2. By: Daniel Reck; Arthur Seibold
    Abstract: Empirical evidence suggests that individuals often evaluate options relative to a reference point, especially seeking to avoid losses. We undertake the first welfare analysis under reference-dependent preferences. We characterize the welfare impact of changes in reference points and prices, decomposing these into direct and behavioral effects. The sign of direct and behavioral effects depends on the form of reference-dependent payoffs; which of these effects matter for welfare depends on whether reference dependence reflects a bias or a normative preference. We derive sufficient statistics formulas quantifying the social welfare effects of changes in reference points and prices in terms of estimable reduced-form parameters and normative judgments. We illustrate these findings with an empirical application to reference dependence exhibited in German workers’ retirement decisions. We find positive social welfare effects of increasing the Normal Retirement Age, but ambiguous effects of financial incentives to postpone retirement.
    Keywords: reference-dependent preferences, loss aversion, welfare, pension reform
    JEL: D91 D60 H55 J26
    Date: 2023–08
  3. By: Ganslmeier, Michael
    Abstract: In democracies, political parties promise to expand social benefits to attract voters in the lead-up to elections. However, we know relatively little whether such campaign promises effectively sway benefiting voters. Using a regression-discontinuity design, we estimate the causal effects of an electoral pledge made by the German conservative party to expand pension benefits ahead of the parliamentary election in 2013. The results show that the promise increased alignment with the pledge-making party by 12.2% among eligible beneficiaries. These gains originate from the re- alignment of individuals who traditionally support left-wing platforms, while it had no mobilizing effect on inactive voters. In addition, we find that the pledge effect is larger among individuals with lower economic and social security. Finally, the policy-induced alignment gain is transitory as it disappears once the pledge is fulfilled. Overall, our paper shows that electoral pledges related to social benefits are rather temporarily persuasive than permanently mobilizing.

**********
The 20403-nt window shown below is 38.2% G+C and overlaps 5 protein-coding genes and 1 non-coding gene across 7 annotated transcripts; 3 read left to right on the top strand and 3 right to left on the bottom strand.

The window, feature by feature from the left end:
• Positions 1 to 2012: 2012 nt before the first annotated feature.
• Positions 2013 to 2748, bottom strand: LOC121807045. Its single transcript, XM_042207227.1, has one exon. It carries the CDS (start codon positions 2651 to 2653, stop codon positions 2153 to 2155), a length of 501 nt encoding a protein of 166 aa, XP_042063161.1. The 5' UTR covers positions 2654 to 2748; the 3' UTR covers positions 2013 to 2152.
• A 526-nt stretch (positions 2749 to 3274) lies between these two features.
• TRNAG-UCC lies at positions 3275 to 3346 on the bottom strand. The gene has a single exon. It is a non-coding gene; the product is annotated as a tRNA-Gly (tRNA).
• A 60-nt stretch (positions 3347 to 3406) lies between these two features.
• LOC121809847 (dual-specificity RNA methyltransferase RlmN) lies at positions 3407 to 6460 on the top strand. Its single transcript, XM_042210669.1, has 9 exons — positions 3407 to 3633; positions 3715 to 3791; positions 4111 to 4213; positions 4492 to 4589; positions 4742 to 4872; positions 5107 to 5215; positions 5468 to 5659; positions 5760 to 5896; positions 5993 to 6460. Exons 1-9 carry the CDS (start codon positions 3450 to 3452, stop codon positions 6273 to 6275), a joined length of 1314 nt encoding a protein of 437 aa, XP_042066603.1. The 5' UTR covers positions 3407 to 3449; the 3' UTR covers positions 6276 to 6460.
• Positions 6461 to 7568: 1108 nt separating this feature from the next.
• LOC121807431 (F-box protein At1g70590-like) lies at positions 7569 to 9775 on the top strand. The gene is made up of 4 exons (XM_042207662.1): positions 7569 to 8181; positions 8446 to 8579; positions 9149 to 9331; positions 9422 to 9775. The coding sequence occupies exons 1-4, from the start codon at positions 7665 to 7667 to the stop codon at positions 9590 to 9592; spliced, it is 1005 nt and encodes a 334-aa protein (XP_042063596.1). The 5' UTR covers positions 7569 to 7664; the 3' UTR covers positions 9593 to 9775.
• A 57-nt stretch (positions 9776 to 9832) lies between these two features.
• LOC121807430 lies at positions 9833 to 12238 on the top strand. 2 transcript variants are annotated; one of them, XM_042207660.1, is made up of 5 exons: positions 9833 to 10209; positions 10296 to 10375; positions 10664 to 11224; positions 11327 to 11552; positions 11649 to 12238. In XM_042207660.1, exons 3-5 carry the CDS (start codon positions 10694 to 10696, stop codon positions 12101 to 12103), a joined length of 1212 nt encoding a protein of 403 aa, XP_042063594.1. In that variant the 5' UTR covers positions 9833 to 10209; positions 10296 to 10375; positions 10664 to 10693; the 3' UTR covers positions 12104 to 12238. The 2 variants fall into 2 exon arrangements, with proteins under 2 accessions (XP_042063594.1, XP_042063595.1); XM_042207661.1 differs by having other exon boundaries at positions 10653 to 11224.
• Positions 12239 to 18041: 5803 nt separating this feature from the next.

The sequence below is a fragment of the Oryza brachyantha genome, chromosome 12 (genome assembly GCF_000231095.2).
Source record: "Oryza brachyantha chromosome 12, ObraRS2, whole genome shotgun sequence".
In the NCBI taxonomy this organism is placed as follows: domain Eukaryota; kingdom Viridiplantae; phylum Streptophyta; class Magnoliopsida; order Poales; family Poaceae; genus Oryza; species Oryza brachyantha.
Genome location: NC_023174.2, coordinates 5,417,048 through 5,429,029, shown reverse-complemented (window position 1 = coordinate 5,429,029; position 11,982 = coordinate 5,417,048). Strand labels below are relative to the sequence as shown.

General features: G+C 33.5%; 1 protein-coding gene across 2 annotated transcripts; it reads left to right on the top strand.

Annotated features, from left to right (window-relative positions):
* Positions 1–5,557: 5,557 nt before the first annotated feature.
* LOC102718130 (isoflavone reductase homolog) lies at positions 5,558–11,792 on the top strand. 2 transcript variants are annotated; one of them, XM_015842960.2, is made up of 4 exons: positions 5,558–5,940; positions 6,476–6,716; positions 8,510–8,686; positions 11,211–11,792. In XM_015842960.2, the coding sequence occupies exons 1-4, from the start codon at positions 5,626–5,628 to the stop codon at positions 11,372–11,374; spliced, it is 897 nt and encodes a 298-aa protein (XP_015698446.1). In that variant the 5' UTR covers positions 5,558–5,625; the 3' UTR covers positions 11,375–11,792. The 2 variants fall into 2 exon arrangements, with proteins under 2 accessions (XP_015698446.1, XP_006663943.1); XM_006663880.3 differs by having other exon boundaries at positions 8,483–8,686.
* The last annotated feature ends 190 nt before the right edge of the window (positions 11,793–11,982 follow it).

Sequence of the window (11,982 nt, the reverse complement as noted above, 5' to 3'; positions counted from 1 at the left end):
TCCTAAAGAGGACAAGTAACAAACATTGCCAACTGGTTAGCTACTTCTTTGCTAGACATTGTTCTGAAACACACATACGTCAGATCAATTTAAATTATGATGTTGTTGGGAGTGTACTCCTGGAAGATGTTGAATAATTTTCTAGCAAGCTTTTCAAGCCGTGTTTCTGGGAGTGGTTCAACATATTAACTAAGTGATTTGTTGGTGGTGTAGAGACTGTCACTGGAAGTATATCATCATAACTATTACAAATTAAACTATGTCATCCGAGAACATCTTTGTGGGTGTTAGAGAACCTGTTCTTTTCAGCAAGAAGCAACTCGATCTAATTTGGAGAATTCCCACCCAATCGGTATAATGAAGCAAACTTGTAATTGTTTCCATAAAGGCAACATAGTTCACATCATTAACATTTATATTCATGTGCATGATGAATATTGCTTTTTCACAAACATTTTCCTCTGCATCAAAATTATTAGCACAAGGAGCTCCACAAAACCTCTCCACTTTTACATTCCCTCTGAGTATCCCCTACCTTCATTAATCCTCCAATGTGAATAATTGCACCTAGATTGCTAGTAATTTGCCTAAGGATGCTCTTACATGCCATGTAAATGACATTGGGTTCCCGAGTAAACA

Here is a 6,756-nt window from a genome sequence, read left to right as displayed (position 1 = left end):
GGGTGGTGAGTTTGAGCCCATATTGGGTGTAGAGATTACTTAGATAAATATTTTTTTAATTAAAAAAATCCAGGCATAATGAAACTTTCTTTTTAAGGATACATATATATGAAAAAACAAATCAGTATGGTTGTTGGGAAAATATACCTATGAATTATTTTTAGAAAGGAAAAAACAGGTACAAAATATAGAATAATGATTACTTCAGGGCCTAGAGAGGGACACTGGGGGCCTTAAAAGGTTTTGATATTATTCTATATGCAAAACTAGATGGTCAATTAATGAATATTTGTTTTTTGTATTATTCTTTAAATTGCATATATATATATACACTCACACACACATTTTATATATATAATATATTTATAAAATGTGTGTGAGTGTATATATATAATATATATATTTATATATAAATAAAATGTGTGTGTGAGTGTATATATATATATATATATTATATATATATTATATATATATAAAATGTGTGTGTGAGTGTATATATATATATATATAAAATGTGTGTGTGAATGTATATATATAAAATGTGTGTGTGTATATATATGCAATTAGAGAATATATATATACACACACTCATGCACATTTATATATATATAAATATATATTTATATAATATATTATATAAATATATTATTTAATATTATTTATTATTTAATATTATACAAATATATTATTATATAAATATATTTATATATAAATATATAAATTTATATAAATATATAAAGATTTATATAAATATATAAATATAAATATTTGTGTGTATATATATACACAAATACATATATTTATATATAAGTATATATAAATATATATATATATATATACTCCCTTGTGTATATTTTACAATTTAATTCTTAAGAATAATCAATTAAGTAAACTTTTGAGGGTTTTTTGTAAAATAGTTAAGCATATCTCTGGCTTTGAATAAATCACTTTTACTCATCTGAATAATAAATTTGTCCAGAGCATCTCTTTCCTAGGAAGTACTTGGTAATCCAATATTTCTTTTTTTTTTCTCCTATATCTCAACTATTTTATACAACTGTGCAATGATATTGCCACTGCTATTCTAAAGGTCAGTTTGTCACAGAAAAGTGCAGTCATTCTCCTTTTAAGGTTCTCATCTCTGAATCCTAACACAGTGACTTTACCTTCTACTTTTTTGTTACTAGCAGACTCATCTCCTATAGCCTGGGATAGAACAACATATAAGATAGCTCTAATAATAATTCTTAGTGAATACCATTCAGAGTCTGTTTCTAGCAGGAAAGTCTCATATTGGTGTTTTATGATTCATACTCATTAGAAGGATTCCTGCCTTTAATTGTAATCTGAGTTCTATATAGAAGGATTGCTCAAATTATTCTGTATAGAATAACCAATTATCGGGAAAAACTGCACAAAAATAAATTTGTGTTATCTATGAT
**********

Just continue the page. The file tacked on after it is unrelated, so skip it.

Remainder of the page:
Keywords: campaign promises, electoral pledges, social benefits, policy feedbacks, prospective voting
    JEL: D72 D91 H55 I38
    Date: 2023
  4. By: Bingley, Paul (VIVE - The Danish Centre for Applied Social Science); Cappellari, Lorenzo (Università Cattolica del Sacro Cuore); Ovidi, Marco (Catholic University Milan)
    Abstract: We investigate the stages of childhood at which parental job loss is most consequential for their child's education. Using Danish administrative data linking parents experiencing plant closures to their children, we compare end-of-school outcomes to matched peers and to closures hitting after school completion age. Parental job loss disproportionally reduces test taking, scores, and high school enrolment among children exposed during infancy (age 0-1). Effects are largest for low-income families and low-achieving children. The causal chain from job loss to education likely works through reduced family income. Maternal time investment partially offsets the effect of reduced income.